LIVE FROM THE HEADLINES
Days of Club Fed Over?
Aired June 6, 2003 - 20:34 ET
THIS IS A RUSH TRANSCRIPT. THIS COPY MAY NOT BE IN ITS FINAL FORM AND MAY BE UPDATED.
ANDERSON COOPER, CNN ANCHOR: When criminal charges linked to alleged inside trading were announced against Martha Stewart, there were some who said the government was just trying to make an example of her. Stewart says she's innocent. But, if convicted -- and it is still a big if -- she could spend time in prison.
So we wondered, what happens to millionaires who end up behind bars for white-collar crimes? What's it like?
Our next guest has been through it himself. Bruce McNall is the former owner of the NHL's Los Angeles Kings. After making his fortune as a coin dealer, he was found guilty of bilking several banks out of $236 million.
Bruce, thanks very much for joining us tonight.
I think a lot of people, when they hear about a white-collar criminal, someone convicted, going to one of these prisons, they think, it's going to be a cakewalk; these are camps. In reality, what's it like?
BRUCE MCNALL, CONVICTED OF FRAUD: It's nothing like that at all.
There's no such thing as a club fed anymore. It's a very unpleasant experience, to say the least. I think the most striking thing is the fact that it's -- you're in a barracks situation, for the most part. There is no privacy whatsoever. You have no controls over anything. You don't know what's coming and what's going. You're not told anything. Whatever controls...
COOPER: And you started in a minimum security prison, I think, for about six months -- correct me if I'm wrong -- and then moved to medium security. But you were in solitary confinement in that minimum security one. Tell us about what your days were like and the other people. I mean, that's -- how do you get along with them?
MCNALL: Well, first of all, I was there at the minimum security prison about a year. I was then transferred to what they call the hole, which is not exactly segregation. You're not alone all the time. You are also with other people, which is pretty miserable.
You have a 14-foot cell by 6, with six guys in there and a toilet in the middle. It's not a pleasant place to be.
COOPER: And how did they view you? I mean, you're a millionaire, a multimillionaire. I imagine they're there on other lesser offenses, drug offenses, perhaps, or the like. What did they do to you? What did they look at you like?
MCNALL: Well, you're somewhat of a celebrity, obviously. They know who you are. It's not necessarily a bad thing or a good thing. It can be one or both.
In my case, there was really not much in the way of benefits. Usually, whether it be guards or inmates or something, always somebody's asking for something, wanting something, information, talking to you. It's never -- you're never isolated. Let's put it this way. You're always with somebody.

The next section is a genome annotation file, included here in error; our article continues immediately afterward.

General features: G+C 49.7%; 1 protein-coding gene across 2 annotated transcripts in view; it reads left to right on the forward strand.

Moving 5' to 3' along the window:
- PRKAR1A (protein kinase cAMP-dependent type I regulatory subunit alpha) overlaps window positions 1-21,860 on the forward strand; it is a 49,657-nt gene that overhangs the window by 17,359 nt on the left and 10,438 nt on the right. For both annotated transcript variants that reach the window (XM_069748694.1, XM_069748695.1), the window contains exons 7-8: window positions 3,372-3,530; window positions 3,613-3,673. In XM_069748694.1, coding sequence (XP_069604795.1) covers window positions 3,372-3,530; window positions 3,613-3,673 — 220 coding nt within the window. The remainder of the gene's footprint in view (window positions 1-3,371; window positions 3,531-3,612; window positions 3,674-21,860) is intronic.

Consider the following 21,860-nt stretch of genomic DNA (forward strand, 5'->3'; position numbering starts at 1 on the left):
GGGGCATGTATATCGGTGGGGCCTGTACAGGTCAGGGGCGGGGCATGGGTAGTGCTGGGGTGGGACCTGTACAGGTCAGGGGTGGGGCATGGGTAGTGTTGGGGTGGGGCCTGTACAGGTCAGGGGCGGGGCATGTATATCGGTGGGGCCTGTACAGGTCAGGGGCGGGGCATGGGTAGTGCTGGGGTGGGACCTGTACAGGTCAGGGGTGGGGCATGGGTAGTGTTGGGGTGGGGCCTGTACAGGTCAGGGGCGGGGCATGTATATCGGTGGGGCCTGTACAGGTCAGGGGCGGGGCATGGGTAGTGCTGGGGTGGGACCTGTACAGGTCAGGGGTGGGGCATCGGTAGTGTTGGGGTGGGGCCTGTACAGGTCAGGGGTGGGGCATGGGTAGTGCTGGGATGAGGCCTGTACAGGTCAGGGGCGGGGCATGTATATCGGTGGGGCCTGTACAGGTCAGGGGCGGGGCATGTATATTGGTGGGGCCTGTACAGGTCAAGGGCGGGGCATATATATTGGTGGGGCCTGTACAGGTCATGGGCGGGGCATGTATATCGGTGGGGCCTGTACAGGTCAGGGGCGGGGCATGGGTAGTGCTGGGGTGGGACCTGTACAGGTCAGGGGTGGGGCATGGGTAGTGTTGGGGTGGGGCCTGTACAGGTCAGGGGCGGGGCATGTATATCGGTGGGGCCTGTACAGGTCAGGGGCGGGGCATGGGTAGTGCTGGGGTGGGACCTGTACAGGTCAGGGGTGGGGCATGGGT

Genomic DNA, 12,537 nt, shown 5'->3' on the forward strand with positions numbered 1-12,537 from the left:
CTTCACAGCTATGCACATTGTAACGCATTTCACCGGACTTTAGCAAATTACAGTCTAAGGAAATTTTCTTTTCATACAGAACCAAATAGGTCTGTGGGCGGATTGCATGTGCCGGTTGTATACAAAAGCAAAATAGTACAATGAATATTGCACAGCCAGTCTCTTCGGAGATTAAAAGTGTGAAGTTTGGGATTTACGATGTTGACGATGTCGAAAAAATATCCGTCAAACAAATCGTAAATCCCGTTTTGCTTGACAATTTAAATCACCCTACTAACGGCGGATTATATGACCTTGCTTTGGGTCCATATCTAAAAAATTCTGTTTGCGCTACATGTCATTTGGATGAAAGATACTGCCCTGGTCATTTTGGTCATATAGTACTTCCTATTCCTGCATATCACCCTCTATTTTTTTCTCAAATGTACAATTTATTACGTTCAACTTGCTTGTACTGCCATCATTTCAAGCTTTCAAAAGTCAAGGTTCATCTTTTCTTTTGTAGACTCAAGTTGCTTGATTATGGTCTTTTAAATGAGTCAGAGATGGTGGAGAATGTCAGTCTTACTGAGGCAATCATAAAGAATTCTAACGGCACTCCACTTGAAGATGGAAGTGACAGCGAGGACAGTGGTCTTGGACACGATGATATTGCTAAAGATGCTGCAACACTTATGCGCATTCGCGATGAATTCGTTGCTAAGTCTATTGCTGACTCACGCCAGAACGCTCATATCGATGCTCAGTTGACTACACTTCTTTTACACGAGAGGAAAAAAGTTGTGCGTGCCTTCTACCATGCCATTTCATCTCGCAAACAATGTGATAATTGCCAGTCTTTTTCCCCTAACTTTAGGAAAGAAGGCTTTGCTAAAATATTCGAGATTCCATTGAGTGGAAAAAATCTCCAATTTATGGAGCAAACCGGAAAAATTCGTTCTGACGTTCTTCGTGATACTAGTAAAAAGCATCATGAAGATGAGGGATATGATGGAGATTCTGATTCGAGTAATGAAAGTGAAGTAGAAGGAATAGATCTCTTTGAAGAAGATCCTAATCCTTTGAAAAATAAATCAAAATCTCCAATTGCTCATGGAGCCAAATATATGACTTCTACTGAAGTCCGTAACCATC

COOPER: Let me ask, obviously, Martha Stewart has not been convicted at all. She says she's innocent. But if she is convicted, she could very well do some time. What do you think -- or what goes through the mind of someone who is facing doing time? I mean, tell us about your own experiences. When you heard you were going to have to do jail time, how scared were you?
MCNALL: Well, it's something that is -- it's something you can't even begin to prepare for. Really, your lawyers don't know much. You just have to find information, first of all. And that was my main issue. It's scary.
When you're a public figure, like I was, as well, you're also looking at, what has this done to your image, to your life? What has this done to the people around you? What has it done to your children, to your family? This is what things were going through my mind. And what is it like? I mean, is it in fact violent? Is it not?
MCNALL: Those kinds of things are the things that go through your mind.
COOPER: And for someone who has had -- I mean, to be that successful, you had to have had a large amount of control over your life, over those around you. Suddenly, you're in a situation you have no control, people are telling you what to do. What is that adjustment like?
MCNALL: In a funny way, for me, it was OK. After a while, when you're so responsible for everybody else, and your employees, and how to make payrolls, and making sure everything is fine, all of a sudden, you have no control over everything -- anything.
In some ways, it's terrible, because when can you make a phone call? You just don't pick up the phone and make a call. When do you go to eat or sleep or get up or what to work or what to wear? Anything like that, you have no decisions whatsoever.
At the same time, you don't have the pressure of those decisions either. So, if you can take it in a positive level and just sort of sit back with it and relax, I guess that's the best you can do.
COOPER: Bruce McNall, appreciate you joining us tonight and giving us perspective. Thank you very much.
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